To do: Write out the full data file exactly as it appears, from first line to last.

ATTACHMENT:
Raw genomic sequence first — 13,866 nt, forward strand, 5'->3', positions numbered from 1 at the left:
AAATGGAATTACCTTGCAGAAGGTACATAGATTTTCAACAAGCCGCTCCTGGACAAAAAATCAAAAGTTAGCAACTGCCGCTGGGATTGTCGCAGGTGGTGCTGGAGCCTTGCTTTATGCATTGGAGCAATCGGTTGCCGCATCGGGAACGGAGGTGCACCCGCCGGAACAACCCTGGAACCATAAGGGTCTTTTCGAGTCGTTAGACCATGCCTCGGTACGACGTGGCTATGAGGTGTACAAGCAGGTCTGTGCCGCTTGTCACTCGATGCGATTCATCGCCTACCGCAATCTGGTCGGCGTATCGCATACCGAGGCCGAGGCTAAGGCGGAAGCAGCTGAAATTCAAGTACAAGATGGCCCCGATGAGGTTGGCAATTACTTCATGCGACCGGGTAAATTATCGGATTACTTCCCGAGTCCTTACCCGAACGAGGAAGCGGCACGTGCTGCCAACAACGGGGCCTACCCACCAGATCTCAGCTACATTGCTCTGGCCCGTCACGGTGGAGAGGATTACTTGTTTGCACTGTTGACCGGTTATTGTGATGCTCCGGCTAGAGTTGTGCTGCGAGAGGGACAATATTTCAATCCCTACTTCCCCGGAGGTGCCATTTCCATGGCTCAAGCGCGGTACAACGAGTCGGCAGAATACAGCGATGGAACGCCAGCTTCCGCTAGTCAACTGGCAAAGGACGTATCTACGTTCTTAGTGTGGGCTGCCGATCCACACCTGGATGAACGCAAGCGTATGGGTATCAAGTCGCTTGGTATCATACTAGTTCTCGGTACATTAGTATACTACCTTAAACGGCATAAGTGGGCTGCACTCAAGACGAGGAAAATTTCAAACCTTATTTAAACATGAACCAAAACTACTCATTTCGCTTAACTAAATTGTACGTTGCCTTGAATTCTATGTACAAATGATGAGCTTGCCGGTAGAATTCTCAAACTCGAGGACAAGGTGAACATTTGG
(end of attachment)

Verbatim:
Raw genomic sequence first — 13,866 nt, forward strand, 5'->3', positions numbered from 1 at the left:
AAATGGAATTACCTTGCAGAAGGTACATAGATTTTCAACAAGCCGCTCCTGGACAAAAAATCAAAAGTTAGCAACTGCCGCTGGGATTGTCGCAGGTGGTGCTGGAGCCTTGCTTTATGCATTGGAGCAATCGGTTGCCGCATCGGGAACGGAGGTGCACCCGCCGGAACAACCCTGGAACCATAAGGGTCTTTTCGAGTCGTTAGACCATGCCTCGGTACGACGTGGCTATGAGGTGTACAAGCAGGTCTGTGCCGCTTGTCACTCGATGCGATTCATCGCCTACCGCAATCTGGTCGGCGTATCGCATACCGAGGCCGAGGCTAAGGCGGAAGCAGCTGAAATTCAAGTACAAGATGGCCCCGATGAGGTTGGCAATTACTTCATGCGACCGGGTAAATTATCGGATTACTTCCCGAGTCCTTACCCGAACGAGGAAGCGGCACGTGCTGCCAACAACGGGGCCTACCCACCAGATCTCAGCTACATTGCTCTGGCCCGTCACGGTGGAGAGGATTACTTGTTTGCACTGTTGACCGGTTATTGTGATGCTCCGGCTAGAGTTGTGCTGCGAGAGGGACAATATTTCAATCCCTACTTCCCCGGAGGTGCCATTTCCATGGCTCAAGCGCGGTACAACGAGTCGGCAGAATACAGCGATGGAACGCCAGCTTCCGCTAGTCAACTGGCAAAGGACGTATCTACGTTCTTAGTGTGGGCTGCCGATCCACACCTGGATGAACGCAAGCGTATGGGTATCAAGTCGCTTGGTATCATACTAGTTCTCGGTACATTAGTATACTACCTTAAACGGCATAAGTGGGCTGCACTCAAGACGAGGAAAATTTCAAACCTTATTTAAACATGAACCAAAACTACTCATTTCGCTTAACTAAATTGTACGTTGCCTTGAATTCTATGTACAAATGATGAGCTTGCCGGTAGAATTCTCAAACTCGAGGACAAGGTGAACATTTGG